BLUE FINANCE DEVELOPS SOLUTIONS FOR MANAGEMENT OF MARINE PROTECTED AREAS
Blue finance is a social enterprise with expertise and a track record in management and sustainable financing of Marine Protected Areas (MPAs).
Blue finance’s objective is to improve the management of at least twenty MPAs by 2030.
Our approach relies on a proven concept of co-management lease for MPAs with tangible revenue models, leveraged by blended finance and empowering local communities.
Blue finance works with Governments, local stakeholders, donors and investors to design, finance and implement joint partnerships and blended finance solutions for the collaborative management of MPAs.
• One of the largest MPAs in the Caribbean (the SE Coral Reef Marine Sanctuary in the Dominican Republic) is under a long term management lease with local partners and Blue finance as lessees (more details).
• The Dominican Republic MPA protects 800,000 ha of coral reef ecosystems, benefits 60,000 households and supports 5,000 artisanal fishers (more details).
• 5 other MPAs have relevant works already underway in the Caribbean, South East Asia and Sub-Saharan Africa (total 1,400,000 ha of coral reef ecosystems) (more details).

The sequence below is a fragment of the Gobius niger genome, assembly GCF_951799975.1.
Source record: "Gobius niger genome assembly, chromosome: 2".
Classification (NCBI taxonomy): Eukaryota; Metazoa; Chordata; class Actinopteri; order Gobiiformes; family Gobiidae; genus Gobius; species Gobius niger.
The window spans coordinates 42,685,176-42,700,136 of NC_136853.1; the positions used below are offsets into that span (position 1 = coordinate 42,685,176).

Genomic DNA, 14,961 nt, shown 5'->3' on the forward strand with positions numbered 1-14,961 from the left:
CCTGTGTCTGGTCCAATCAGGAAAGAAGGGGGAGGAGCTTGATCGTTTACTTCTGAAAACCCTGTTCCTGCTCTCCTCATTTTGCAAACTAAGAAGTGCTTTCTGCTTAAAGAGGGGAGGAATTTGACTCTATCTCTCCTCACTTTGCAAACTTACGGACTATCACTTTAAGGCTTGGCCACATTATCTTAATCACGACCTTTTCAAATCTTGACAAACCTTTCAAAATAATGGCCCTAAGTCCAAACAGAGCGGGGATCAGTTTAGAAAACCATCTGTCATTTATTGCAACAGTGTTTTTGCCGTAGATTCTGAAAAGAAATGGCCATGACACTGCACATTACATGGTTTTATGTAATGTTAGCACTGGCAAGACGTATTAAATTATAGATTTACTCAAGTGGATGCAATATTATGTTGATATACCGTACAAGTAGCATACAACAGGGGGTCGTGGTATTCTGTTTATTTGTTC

• US$3M have been structured as blended finance for Dominican Republic MPA and other US$9M are committed with donors, development banks and impact investors for other MPA projects.
• Innovative Public-Private Partnership concept developed for leveraging blended finance for MPAs (more details).
When properly managed and financed, MPAs restore marine habitats and fish populations, generate food and incomes from sustainable fisheries for local communities, create job opportunities in tourism and other blue economy sectors, enhance shoreline protection and provide greater resilience to climate change.
Our projects contribute to SDGs nº14 (‘life below water’), nº1 (‘end poverty’), nº8 (‘decent work’) and nº13 (‘climate action’) as a priority.
RATIONALE & CHALLENGE:
Well managed and financed MPAs are considered to be among the most effective tools for reducing local threats on marine biodiversity. Yet MPAs face a broad range of challenges with >60% reporting inadequate budgets for basic management. As a result, many MPAs fail to meet their social and ecological objectives, existing only on paper (‘paper parks’).